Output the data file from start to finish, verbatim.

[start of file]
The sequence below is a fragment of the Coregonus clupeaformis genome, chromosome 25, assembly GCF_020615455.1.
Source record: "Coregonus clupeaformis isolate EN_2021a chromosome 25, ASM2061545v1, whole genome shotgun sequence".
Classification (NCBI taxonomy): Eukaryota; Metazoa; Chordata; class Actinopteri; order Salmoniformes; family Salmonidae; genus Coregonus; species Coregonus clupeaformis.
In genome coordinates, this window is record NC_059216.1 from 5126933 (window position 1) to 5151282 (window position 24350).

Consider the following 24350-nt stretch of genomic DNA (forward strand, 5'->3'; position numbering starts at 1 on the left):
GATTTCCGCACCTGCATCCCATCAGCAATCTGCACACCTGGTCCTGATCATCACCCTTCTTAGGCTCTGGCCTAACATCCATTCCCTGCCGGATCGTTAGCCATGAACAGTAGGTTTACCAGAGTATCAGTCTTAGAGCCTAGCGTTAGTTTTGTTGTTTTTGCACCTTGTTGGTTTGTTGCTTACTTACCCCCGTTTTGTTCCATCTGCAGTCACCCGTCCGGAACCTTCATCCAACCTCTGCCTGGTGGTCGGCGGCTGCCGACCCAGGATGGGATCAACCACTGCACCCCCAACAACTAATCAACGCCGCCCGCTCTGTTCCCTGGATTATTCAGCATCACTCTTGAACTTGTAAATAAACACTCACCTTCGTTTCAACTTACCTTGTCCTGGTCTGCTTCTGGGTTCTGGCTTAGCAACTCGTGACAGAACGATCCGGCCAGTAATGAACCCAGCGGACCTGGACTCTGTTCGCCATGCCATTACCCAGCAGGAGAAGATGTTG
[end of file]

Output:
The sequence below is a fragment of the Coregonus clupeaformis genome, chromosome 25, assembly GCF_020615455.1.
Source record: "Coregonus clupeaformis isolate EN_2021a chromosome 25, ASM2061545v1, whole genome shotgun sequence".
Classification (NCBI taxonomy): Eukaryota; Metazoa; Chordata; class Actinopteri; order Salmoniformes; family Salmonidae; genus Coregonus; species Coregonus clupeaformis.
In genome coordinates, this window is record NC_059216.1 from 5126933 (window position 1) to 5151282 (window position 24350).

Consider the following 24350-nt stretch of genomic DNA (forward strand, 5'->3'; position numbering starts at 1 on the left):
GATTTCCGCACCTGCATCCCATCAGCAATCTGCACACCTGGTCCTGATCATCACCCTTCTTAGGCTCTGGCCTAACATCCATTCCCTGCCGGATCGTTAGCCATGAACAGTAGGTTTACCAGAGTATCAGTCTTAGAGCCTAGCGTTAGTTTTGTTGTTTTTGCACCTTGTTGGTTTGTTGCTTACTTACCCCCGTTTTGTTCCATCTGCAGTCACCCGTCCGGAACCTTCATCCAACCTCTGCCTGGTGGTCGGCGGCTGCCGACCCAGGATGGGATCAACCACTGCACCCCCAACAACTAATCAACGCCGCCCGCTCTGTTCCCTGGATTATTCAGCATCACTCTTGAACTTGTAAATAAACACTCACCTTCGTTTCAACTTACCTTGTCCTGGTCTGCTTCTGGGTTCTGGCTTAGCAACTCGTGACAGAACGATCCGGCCAGTAATGAACCCAGCGGACCTGGACTCTGTTCGCCATGCCATTACCCAGCAGGAGAAGATGTTG